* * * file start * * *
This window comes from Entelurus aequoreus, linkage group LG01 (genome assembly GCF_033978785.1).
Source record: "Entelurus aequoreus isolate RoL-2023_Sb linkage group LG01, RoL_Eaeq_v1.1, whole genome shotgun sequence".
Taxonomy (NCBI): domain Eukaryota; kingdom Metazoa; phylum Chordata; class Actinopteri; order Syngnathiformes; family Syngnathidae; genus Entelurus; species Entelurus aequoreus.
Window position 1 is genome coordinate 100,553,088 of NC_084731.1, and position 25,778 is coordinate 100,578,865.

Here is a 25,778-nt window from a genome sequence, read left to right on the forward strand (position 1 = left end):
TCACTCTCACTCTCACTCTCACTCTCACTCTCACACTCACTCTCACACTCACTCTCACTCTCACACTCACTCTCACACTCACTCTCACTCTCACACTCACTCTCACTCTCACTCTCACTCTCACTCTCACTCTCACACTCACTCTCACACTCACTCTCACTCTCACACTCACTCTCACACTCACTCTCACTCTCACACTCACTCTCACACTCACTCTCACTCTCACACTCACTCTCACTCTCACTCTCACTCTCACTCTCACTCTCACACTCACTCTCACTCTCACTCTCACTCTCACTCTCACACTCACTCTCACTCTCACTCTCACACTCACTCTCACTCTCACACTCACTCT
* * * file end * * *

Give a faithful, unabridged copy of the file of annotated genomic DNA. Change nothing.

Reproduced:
This window comes from Entelurus aequoreus, linkage group LG01 (genome assembly GCF_033978785.1).
Source record: "Entelurus aequoreus isolate RoL-2023_Sb linkage group LG01, RoL_Eaeq_v1.1, whole genome shotgun sequence".
Taxonomy (NCBI): domain Eukaryota; kingdom Metazoa; phylum Chordata; class Actinopteri; order Syngnathiformes; family Syngnathidae; genus Entelurus; species Entelurus aequoreus.
Window position 1 is genome coordinate 100,553,088 of NC_084731.1, and position 25,778 is coordinate 100,578,865.

Here is a 25,778-nt window from a genome sequence, read left to right on the forward strand (position 1 = left end):
TCACTCTCACTCTCACTCTCACTCTCACTCTCACACTCACTCTCACACTCACTCTCACTCTCACACTCACTCTCACACTCACTCTCACTCTCACACTCACTCTCACTCTCACTCTCACTCTCACTCTCACTCTCACACTCACTCTCACACTCACTCTCACTCTCACACTCACTCTCACACTCACTCTCACTCTCACACTCACTCTCACACTCACTCTCACTCTCACACTCACTCTCACTCTCACTCTCACTCTCACTCTCACTCTCACACTCACTCTCACTCTCACTCTCACTCTCACTCTCACACTCACTCTCACTCTCACTCTCACACTCACTCTCACTCTCACACTCACTCT